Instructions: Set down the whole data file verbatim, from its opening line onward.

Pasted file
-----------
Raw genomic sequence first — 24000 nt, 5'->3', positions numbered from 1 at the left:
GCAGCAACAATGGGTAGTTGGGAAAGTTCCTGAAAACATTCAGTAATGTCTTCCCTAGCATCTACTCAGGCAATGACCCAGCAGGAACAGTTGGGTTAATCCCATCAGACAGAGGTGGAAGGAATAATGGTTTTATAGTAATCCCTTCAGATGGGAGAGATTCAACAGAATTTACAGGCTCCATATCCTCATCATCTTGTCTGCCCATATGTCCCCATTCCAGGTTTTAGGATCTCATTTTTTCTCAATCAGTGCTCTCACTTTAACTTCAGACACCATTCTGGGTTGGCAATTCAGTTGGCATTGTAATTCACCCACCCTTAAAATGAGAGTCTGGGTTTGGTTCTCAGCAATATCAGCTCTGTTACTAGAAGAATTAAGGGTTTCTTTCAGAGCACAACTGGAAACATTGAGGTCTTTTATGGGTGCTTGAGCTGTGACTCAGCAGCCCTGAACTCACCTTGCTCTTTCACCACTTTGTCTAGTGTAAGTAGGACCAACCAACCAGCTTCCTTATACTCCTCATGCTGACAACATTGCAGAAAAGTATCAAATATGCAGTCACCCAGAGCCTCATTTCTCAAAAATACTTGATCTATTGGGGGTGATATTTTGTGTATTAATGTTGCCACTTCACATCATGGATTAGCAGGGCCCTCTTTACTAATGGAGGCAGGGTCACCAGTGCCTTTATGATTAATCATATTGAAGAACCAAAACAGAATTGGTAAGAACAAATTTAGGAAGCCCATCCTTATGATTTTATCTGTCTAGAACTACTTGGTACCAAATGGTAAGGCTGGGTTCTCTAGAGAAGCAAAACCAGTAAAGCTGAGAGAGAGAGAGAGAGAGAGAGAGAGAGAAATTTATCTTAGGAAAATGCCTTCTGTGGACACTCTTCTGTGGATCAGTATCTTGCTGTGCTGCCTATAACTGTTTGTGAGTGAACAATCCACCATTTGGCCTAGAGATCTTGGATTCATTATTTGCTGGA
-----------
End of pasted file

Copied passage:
Raw genomic sequence first — 24000 nt, 5'->3', positions numbered from 1 at the left:
GCAGCAACAATGGGTAGTTGGGAAAGTTCCTGAAAACATTCAGTAATGTCTTCCCTAGCATCTACTCAGGCAATGACCCAGCAGGAACAGTTGGGTTAATCCCATCAGACAGAGGTGGAAGGAATAATGGTTTTATAGTAATCCCTTCAGATGGGAGAGATTCAACAGAATTTACAGGCTCCATATCCTCATCATCTTGTCTGCCCATATGTCCCCATTCCAGGTTTTAGGATCTCATTTTTTCTCAATCAGTGCTCTCACTTTAACTTCAGACACCATTCTGGGTTGGCAATTCAGTTGGCATTGTAATTCACCCACCCTTAAAATGAGAGTCTGGGTTTGGTTCTCAGCAATATCAGCTCTGTTACTAGAAGAATTAAGGGTTTCTTTCAGAGCACAACTGGAAACATTGAGGTCTTTTATGGGTGCTTGAGCTGTGACTCAGCAGCCCTGAACTCACCTTGCTCTTTCACCACTTTGTCTAGTGTAAGTAGGACCAACCAACCAGCTTCCTTATACTCCTCATGCTGACAACATTGCAGAAAAGTATCAAATATGCAGTCACCCAGAGCCTCATTTCTCAAAAATACTTGATCTATTGGGGGTGATATTTTGTGTATTAATGTTGCCACTTCACATCATGGATTAGCAGGGCCCTCTTTACTAATGGAGGCAGGGTCACCAGTGCCTTTATGATTAATCATATTGAAGAACCAAAACAGAATTGGTAAGAACAAATTTAGGAAGCCCATCCTTATGATTTTATCTGTCTAGAACTACTTGGTACCAAATGGTAAGGCTGGGTTCTCTAGAGAAGCAAAACCAGTAAAGCTGAGAGAGAGAGAGAGAGAGAGAGAGAGAGAAATTTATCTTAGGAAAATGCCTTCTGTGGACACTCTTCTGTGGATCAGTATCTTGCTGTGCTGCCTATAACTGTTTGTGAGTGAACAATCCACCATTTGGCCTAGAGATCTTGGATTCATTATTTGCTGGA